There are two sides of the global warming issue: the skeptics that believe climate change is not related to human activity and is not harmful to the earth, and the advocates of policy change, which make up the majority of climatologists. The latter believe that the warming is directly related to human activity such as burning fossil fuels for energy, and that the results of a warmer earth could be disastrous. The few skeptics believe that climate change is a natural occurrence.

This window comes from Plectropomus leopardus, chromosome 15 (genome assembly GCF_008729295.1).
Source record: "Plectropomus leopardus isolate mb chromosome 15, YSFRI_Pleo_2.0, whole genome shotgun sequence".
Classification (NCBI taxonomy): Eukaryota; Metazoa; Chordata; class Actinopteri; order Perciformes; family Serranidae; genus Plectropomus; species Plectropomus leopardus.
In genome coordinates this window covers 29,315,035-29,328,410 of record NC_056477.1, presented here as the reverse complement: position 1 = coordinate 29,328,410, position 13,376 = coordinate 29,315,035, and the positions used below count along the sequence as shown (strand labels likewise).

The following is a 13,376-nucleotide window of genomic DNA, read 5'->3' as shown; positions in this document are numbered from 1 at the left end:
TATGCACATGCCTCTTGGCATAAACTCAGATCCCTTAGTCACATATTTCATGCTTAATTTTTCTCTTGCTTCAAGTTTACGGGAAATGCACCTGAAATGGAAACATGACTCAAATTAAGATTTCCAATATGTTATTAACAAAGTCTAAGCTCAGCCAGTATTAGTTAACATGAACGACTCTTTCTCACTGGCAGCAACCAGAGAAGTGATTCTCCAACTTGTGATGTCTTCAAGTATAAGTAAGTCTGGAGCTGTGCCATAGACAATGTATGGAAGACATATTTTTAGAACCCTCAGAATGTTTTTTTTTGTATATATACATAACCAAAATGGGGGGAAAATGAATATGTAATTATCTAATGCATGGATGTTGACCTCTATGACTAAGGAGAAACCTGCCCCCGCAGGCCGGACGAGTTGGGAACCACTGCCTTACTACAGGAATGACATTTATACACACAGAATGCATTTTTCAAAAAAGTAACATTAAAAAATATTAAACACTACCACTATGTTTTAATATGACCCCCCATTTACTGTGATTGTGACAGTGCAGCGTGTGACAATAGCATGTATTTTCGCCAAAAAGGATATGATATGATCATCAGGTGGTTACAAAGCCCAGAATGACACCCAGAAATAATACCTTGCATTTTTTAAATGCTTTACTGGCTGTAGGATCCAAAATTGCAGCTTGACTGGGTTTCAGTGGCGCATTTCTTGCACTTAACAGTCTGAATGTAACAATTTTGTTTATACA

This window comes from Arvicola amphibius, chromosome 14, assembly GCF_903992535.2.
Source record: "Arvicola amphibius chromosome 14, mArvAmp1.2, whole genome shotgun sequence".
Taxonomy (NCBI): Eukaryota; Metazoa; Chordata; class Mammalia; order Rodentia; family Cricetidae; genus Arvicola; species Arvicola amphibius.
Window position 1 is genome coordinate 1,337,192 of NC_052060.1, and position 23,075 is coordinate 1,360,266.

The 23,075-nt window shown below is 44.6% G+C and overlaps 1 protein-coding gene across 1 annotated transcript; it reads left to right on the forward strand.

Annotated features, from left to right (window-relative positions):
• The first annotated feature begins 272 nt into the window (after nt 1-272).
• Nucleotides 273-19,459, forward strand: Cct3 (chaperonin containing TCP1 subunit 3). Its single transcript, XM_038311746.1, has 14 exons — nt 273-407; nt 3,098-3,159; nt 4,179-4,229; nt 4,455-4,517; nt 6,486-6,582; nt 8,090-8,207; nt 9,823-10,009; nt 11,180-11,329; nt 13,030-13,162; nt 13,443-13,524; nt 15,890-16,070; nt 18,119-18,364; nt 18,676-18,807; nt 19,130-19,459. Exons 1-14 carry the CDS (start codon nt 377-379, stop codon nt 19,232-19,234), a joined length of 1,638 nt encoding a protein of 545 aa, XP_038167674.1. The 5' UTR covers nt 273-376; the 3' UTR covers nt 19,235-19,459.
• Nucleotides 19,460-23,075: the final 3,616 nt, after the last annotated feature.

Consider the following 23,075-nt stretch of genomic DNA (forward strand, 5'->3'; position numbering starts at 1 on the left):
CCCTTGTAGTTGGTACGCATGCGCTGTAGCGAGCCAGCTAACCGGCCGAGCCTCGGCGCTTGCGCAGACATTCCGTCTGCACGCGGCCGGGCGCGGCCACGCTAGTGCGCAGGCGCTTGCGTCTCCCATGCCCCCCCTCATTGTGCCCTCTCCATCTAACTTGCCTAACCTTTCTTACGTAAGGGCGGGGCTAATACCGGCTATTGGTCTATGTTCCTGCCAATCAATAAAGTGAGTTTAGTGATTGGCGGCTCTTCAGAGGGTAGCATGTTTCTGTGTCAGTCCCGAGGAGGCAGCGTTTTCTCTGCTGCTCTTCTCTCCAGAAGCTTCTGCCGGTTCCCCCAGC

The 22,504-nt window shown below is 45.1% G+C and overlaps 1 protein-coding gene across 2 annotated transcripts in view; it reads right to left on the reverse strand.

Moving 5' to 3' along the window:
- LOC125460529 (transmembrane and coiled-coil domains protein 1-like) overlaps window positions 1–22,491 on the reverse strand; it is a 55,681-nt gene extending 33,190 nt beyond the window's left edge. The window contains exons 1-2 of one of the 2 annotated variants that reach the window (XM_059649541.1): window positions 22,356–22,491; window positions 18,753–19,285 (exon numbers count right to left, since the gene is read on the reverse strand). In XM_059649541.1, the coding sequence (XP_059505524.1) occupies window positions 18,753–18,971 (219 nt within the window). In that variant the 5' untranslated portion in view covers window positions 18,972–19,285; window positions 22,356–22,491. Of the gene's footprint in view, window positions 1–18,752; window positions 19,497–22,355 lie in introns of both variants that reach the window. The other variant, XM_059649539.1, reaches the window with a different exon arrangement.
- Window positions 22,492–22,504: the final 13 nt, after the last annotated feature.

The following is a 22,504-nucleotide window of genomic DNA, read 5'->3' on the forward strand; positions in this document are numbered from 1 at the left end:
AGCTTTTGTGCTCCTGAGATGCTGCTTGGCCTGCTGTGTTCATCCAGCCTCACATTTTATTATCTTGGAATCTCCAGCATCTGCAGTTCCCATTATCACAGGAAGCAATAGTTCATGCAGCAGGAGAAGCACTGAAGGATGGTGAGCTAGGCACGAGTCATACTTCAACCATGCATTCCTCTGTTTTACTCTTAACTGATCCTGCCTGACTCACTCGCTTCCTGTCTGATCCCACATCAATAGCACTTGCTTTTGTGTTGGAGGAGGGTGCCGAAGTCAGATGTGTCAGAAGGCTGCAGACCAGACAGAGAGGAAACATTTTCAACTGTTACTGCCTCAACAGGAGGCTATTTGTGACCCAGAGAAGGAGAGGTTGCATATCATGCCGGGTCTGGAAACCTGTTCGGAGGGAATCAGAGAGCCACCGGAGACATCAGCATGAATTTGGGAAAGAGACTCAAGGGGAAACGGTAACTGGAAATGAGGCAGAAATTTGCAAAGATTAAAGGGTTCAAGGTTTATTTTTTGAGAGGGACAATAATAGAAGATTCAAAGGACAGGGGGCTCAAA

Despite evidence and the warnings of most climatologists, there is a small following of scientists that are against reducing greenhouse emissions standards for industrialized nations. Skeptics pose the argument that the climate is not going to change as rapidly as current models predict, and even if the change does occur, it will be natural and not related to the actions of human beings. Doubters also argue that significant changes won’t occur until the next century and that by then technology will allow us to produce fewer emissions. This handful of scientists also argue that the majority of climatologists that are advocating reduction of emissions are exaggerating the effects of global warming, such as higher sea levels and food shortages that have been predicted. Waiting and gathering data is the skeptics’ solution to the problem. Some argue that there will be no negative consequences at all. The conclusion that they have drawn from their research is that reducing pollution is an unnecessary cost to gross-polluting industries.